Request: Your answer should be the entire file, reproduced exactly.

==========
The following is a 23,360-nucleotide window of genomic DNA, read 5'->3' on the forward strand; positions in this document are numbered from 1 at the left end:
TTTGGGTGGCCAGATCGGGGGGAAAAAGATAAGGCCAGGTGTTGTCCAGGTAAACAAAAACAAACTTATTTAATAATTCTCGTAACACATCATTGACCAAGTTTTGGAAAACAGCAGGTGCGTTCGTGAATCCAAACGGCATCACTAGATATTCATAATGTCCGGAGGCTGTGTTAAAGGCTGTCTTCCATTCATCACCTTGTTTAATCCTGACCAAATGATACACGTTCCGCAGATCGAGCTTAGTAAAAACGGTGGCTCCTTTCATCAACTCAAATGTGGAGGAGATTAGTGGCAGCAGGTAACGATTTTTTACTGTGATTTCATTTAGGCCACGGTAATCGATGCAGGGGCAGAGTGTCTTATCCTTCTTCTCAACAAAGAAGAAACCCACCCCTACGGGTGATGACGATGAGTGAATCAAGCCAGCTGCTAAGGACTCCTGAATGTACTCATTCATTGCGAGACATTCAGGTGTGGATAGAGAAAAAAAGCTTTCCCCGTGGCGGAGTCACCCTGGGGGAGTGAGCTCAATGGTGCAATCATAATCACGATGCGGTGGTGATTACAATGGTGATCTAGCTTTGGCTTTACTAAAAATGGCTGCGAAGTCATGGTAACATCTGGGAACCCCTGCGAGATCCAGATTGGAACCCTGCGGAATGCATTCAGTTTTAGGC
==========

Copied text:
The following is a 23,360-nucleotide window of genomic DNA, read 5'->3' on the forward strand; positions in this document are numbered from 1 at the left end:
TTTGGGTGGCCAGATCGGGGGGAAAAAGATAAGGCCAGGTGTTGTCCAGGTAAACAAAAACAAACTTATTTAATAATTCTCGTAACACATCATTGACCAAGTTTTGGAAAACAGCAGGTGCGTTCGTGAATCCAAACGGCATCACTAGATATTCATAATGTCCGGAGGCTGTGTTAAAGGCTGTCTTCCATTCATCACCTTGTTTAATCCTGACCAAATGATACACGTTCCGCAGATCGAGCTTAGTAAAAACGGTGGCTCCTTTCATCAACTCAAATGTGGAGGAGATTAGTGGCAGCAGGTAACGATTTTTTACTGTGATTTCATTTAGGCCACGGTAATCGATGCAGGGGCAGAGTGTCTTATCCTTCTTCTCAACAAAGAAGAAACCCACCCCTACGGGTGATGACGATGAGTGAATCAAGCCAGCTGCTAAGGACTCCTGAATGTACTCATTCATTGCGAGACATTCAGGTGTGGATAGAGAAAAAAAGCTTTCCCCGTGGCGGAGTCACCCTGGGGGAGTGAGCTCAATGGTGCAATCATAATCACGATGCGGTGGTGATTACAATGGTGATCTAGCTTTGGCTTTACTAAAAATGGCTGCGAAGTCATGGTAACATCTGGGAACCCCTGCGAGATCCAGATTGGAACCCTGCGGAATGCATTCAGTTTTAGGC